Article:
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7/7 Bombings: The Ex-Guardian Journalist Who Accidentally Fuelled 7/7 Conspiracy Theories

04/07/2015 23:36 | Updated 04 July 2015

To mark the 10 year anniversary of the London 7/7 terrorist attacks, HuffPost UK is running Beyond The Bombings, a special series of interviews, blogs, in-depth features and exclusive research reflecting on how Britain has changed since.

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Like 9/11, the outbreak of Ebola last year and whether aliens have ever visited earth, 7/7 has been the subject to theories that claim clandestine, nefarious powers are covering up the truth.

In the last 10 years, that blogosphere has proven a haven for people to share and question information being provided about what really happened in the 2005 terror attacks. The details of each theory vary, but most of them have suggested the bombings were carried out by British authorities themselves.

Classic conspiracy theories thrive off the void created by a lack of official information. But 7/7 conspiracy theories initially seemed to be fed by the very high level of information released by the authorities after the explosions in 2005, especially when aspects of that were later disproved or corrected - and many were.

Former journalist Mark Honigsbaum's reporting on the day of the bombings accidentally fuelled a conspiracy theory.

On July 7, 2005 Honigsbaum was working for The Guardian and rushed to the scene of the Edgware Road bombing. As chaos and confusion reigned, he was told by two survivors that the explosion appeared to have come from below the tube carriage they were in.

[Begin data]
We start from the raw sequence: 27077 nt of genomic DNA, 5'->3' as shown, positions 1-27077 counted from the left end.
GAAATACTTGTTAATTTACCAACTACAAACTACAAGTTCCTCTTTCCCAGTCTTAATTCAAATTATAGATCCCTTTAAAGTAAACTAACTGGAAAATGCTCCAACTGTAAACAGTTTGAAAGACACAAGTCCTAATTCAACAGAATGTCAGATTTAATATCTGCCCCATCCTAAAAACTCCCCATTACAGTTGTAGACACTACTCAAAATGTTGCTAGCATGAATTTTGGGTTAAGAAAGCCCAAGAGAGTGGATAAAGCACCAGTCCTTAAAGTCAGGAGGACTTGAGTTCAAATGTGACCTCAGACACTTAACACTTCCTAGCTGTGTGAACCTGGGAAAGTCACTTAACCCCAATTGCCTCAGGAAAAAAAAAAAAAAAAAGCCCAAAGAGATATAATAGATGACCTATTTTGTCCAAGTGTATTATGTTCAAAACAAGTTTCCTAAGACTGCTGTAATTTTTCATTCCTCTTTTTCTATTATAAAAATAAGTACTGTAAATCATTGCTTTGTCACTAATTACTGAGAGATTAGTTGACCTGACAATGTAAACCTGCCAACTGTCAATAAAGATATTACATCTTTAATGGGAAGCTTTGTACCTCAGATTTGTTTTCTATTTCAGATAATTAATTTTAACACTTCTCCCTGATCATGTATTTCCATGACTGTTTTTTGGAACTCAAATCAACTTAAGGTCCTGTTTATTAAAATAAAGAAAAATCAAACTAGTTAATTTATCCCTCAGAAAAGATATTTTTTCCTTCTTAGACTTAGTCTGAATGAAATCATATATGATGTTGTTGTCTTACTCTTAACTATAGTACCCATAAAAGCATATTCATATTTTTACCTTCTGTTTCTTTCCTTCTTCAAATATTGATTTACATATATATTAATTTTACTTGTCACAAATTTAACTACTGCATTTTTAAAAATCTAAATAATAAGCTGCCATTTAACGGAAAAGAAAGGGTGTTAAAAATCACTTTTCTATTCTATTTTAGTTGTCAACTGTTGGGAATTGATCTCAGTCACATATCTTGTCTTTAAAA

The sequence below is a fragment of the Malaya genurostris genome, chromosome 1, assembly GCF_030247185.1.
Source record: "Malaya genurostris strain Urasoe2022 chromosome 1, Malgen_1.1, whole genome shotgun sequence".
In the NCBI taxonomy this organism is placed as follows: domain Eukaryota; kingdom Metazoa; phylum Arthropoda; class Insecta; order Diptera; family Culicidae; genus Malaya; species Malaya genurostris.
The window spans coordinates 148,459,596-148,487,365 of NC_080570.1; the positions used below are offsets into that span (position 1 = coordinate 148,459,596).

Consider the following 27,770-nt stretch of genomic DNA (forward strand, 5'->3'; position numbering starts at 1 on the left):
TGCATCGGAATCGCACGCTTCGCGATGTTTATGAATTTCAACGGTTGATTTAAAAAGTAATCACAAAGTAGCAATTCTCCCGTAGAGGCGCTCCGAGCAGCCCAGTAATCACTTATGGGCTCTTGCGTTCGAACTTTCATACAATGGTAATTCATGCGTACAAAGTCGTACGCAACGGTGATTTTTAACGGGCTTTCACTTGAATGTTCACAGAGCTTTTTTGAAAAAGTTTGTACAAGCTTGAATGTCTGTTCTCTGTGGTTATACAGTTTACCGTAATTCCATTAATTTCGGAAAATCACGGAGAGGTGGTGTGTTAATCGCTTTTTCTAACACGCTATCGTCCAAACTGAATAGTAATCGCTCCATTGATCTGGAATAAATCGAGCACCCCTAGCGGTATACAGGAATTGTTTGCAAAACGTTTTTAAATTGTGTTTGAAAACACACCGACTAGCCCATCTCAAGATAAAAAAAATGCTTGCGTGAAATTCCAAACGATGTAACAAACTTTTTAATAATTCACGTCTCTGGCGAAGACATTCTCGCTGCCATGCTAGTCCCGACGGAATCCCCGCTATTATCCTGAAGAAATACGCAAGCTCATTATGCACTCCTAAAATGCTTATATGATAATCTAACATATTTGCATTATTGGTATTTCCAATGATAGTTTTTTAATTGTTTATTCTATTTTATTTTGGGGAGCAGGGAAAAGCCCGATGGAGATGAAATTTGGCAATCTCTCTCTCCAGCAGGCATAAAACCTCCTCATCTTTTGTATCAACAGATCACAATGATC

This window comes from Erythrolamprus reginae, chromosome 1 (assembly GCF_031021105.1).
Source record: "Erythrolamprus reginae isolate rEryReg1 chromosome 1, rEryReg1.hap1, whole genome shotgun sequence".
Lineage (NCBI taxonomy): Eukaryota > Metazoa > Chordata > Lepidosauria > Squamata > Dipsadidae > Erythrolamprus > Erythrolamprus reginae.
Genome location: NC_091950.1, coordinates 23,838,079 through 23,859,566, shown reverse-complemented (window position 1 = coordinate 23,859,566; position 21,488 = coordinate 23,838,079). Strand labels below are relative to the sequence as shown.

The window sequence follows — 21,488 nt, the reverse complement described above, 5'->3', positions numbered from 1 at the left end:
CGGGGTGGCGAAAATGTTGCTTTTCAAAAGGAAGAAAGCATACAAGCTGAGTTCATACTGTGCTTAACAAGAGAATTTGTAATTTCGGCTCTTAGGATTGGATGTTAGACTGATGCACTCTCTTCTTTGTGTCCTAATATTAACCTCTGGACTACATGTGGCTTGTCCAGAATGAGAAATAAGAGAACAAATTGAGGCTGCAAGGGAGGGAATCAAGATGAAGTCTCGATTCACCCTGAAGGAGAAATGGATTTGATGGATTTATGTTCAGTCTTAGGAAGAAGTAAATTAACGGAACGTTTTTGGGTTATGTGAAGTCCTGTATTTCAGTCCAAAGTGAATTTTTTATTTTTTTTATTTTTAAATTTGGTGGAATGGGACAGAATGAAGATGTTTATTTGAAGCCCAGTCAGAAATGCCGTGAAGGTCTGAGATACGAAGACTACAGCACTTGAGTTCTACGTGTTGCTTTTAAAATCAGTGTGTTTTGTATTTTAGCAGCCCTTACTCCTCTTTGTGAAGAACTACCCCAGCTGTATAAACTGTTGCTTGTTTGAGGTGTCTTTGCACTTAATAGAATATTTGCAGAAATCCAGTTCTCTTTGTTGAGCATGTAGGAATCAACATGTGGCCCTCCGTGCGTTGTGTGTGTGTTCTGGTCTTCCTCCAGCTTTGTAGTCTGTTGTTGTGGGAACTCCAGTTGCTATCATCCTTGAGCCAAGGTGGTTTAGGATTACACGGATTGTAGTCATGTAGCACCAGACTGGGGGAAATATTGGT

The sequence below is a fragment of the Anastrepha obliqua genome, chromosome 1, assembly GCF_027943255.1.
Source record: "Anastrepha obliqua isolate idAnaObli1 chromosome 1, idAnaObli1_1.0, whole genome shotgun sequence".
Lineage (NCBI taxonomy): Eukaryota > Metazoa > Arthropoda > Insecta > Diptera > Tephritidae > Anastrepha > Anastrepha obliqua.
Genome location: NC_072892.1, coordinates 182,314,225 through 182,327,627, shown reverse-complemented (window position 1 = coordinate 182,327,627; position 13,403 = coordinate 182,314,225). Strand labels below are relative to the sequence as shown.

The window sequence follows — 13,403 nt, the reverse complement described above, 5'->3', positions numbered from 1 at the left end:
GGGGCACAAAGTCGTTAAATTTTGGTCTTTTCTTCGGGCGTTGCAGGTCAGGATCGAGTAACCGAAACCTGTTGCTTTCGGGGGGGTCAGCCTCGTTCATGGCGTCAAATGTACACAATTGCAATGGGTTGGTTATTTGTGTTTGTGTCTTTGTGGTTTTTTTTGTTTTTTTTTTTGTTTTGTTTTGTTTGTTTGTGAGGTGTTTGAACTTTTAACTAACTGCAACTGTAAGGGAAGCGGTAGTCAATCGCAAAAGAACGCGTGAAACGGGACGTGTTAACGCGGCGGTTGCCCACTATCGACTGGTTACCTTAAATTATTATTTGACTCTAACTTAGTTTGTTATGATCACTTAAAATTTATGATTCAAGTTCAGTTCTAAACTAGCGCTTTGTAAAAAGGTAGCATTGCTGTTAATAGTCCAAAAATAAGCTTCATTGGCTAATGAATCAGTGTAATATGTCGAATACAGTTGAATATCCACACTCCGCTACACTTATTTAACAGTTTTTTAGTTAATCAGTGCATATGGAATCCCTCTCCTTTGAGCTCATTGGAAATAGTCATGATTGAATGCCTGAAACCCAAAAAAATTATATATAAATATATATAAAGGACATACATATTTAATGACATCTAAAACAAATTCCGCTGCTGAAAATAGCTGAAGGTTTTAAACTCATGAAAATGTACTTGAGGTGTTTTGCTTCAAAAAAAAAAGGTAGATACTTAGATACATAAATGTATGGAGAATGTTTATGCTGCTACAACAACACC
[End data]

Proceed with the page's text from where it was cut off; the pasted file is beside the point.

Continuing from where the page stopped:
He filed an audio report for the newspaper, detailing what survivors had told him they believed had happened. He said that it "was believed" there had been an explosion "under the carriage of the train". Under the pressure to report witness accounts at a speed, he had no time to verify them.

As it soon became clear to Honigsbaum when he interviewed people closer to the explosion, the attack was actually a suicide bombing and the explosives had there been detonated from within the carriage, not beneath it. But weeks later, he explains that his original incorrect report had "taken on a life of its own". It had become the basis for claims posted online, saying the official account of the bombings was wrong. One of them said Honigsbaum's account showed how "Black Ops" were really behind out the attacks.

Honigsbaum was frustrated by the experience, but he is not surprised that such theories persist. Conspiracy theories may conjure up a frightening world in which dark powers manipulate events, but Honigsbaum, now a medical historian, says they can actually provide comfort to those who propose them.

"I'm a historian," he tells The Huffington Post UK. "If you study history, you know that the past isn't necessarily, or [is] very rarely, a guide to the present. Everything is chaos. That's a very discomforting thing... It's far more reassuring to think that everything does have some sort of purpose," he says.